How and Why We Use Dependency-Free JavaScript at Janrain

Now, don’t get me wrong: I’m a huge fan of hefty, all-in-one JavaScript frameworks. Like a lot of other folks, jQuery was my first brush with real front-end development, and since I began learning jQuery back in the day, I’ve since come to harbor something between admiration (Backbone) and unrestrained adulation (AngularJS, jQuery Mobile) for some of the major JavaScript frameworks on offer nowadays.

It’s scarcely believable just how powerful and comprehensive these tools have become given the state of JavaScript just a half-decade ago. If I were building any kind of heavily event-driven client-side application with a lot of fancy UI elements and a structured data model–essentially what we now call the “thick client”–I would still opt to build it on top of a big MVC (or MVVM or MOVE or whatever) framework. The thought of building a thick client using the naked DOM API by itself is, to put it mildly, a slightly less than pleasant one.

Another path

Yet in spite of the wonders of contemporary JavaScript, there are times when clearing away the underbrush and getting back to the DOM API–the closest thing to bare metal that you’ll get in JavaScriptLand–is absolutely the only way of doing things.

When the original Janrain development team started making heavy use of JavaScript some years go, this was precisely the conclusion to which they came. For our use case–which involves allowing developers to simply copy and paste a JavaScript widget into their application that then enables social login and/or user registration and data storage–reliance on jQuery or Underscore or anything beyond native JavaScript was simply a non-starter.

Why? Because we have to write JavaScript that plays nicely with anything and everything with which it interacts. We can’t afford namespace or dependency clashes. Organizations that want to use Janrain Engage or Capture need to be able to drop a small snippet of JavaScript into their application (a snippet like the one included below) and to have it work unproblematically and without any additional work on their part…ever. Both the drop-in widget and the JavaScript that gets piped through the widget (more on that in a minute) have to demand nothing from the developers using Janrain. Our entire business model depends on it.

Another core reason: performance. The JavaScript that we compose that ends up in others’ applications has to be blazingly fast, and it has to work on as many devices and for as many use cases as humanly possible. It has to be as close to 100% agnostic toward its end destination as the DOM API allows for.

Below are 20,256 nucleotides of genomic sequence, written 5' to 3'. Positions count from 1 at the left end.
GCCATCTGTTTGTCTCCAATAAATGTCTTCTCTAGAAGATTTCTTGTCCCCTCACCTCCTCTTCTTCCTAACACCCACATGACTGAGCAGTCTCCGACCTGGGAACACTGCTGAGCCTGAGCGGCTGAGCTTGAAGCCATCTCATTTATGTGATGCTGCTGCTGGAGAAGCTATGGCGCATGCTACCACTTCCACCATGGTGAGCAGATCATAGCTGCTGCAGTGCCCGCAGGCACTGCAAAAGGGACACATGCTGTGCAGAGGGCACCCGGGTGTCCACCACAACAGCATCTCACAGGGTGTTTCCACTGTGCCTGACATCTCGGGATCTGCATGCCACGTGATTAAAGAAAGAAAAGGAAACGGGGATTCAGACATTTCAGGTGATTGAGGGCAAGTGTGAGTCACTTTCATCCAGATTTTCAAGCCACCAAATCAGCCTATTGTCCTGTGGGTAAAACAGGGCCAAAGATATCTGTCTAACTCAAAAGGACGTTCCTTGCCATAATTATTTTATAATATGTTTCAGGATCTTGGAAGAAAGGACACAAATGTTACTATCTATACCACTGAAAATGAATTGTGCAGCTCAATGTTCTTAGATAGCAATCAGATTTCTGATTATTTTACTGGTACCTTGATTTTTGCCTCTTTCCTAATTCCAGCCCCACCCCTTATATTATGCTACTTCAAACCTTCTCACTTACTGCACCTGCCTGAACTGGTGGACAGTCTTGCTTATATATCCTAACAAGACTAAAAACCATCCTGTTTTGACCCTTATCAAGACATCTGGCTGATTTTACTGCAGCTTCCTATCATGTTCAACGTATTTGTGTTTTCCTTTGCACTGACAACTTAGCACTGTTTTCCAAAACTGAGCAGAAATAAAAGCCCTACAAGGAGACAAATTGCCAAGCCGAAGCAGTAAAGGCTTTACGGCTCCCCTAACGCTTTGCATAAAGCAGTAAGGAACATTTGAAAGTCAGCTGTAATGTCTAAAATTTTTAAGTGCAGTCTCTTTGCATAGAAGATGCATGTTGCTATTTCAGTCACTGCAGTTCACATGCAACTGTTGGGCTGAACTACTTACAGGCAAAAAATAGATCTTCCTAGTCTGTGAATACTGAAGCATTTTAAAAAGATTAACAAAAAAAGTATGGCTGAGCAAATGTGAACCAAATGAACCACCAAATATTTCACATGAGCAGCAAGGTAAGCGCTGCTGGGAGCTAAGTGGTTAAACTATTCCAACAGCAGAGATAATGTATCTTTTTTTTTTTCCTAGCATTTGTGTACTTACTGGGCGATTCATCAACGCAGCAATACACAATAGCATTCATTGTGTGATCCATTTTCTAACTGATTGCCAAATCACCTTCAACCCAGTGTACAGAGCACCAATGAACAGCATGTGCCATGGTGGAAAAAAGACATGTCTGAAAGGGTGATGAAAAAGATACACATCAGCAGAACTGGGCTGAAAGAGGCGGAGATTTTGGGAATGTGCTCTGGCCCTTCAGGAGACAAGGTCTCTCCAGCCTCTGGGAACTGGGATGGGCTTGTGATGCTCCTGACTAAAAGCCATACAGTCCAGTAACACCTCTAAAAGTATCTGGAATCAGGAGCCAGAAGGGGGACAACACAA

If we had chosen to use framework-heavy JavaScript, it would have meant two things for us:

  1. The good: it would have made our lives a lot less complicated because it’s far easier to find and then hire people to write jQuery or Backbone with most of the guts of JavaScript abstracted away.
  2. The bad: it would have made our lives vastly more difficult because we would have to require customers to go back and re-code all of their front-end JavaScript to ensure that it plays nicely with their supposed “drop-in” social login widget.

For customer-facing JS, this path was unacceptable, and so we decided to go all in on all-native JS.

Dependency-free JS example: drop-in widget

While Janrain uses a lot of libraries like Knockout, jQuery, and others in building dashboards and other thick client-style applications, all of the JS that we write for customers is dependency free (although we do offer widgets that depend on jQuery, but only if our customers ask for it). I could give hundreds of code examples here, but I’ll stick with the most stripped-down widget that we offer, simply in the name of offering a taste of the mechanics of low-level JS to the uninitiated.

This widget basically acts as a portal into the DOM for the more feature-rich JavaScript that powers a social login interface. Let’s have a look at what such a widget might look like in its entirety and go from there:

<script type="text/javascript">

  (function() {
    if (typeof window.janrain !== 'object') window.janrain = {};
    if (typeof window.janrain.settings !== 'object') window.janrain.settings = {};

    janrain.settings.tokenUrl = 'http://www.your_site.com';

    function isReady() { janrain.ready = true; };
    if (document.addEventListener) {
        document.addEventListener(DOMContentLoaded, isReady, false);
    } else {
        window.attachEvent('onload', isReady);
    }

    var e = document.createElement('script');
    e.type = 'text/javascript';
    e.id = 'janrainAuthWidget';

    if (document.location.protocol === 'https:') {
        e.src = 'http://rpxnow.com/js/lib/luc/engage.js';
    } else {
        e.src = 'http://widget-cdn.rpxnow.com/js/lib/luc/engage.js';
    }

    var s = document.getElementsByTagName('script')[0];
    s.parentNode.insertBefore(e, s);
  })();
</script>

 
First off, notice that this is a self-executing snippet of JavaScript. Any time you’re working in JavaScript and you see something of the form

(function() {
    ...do stuff here…
})();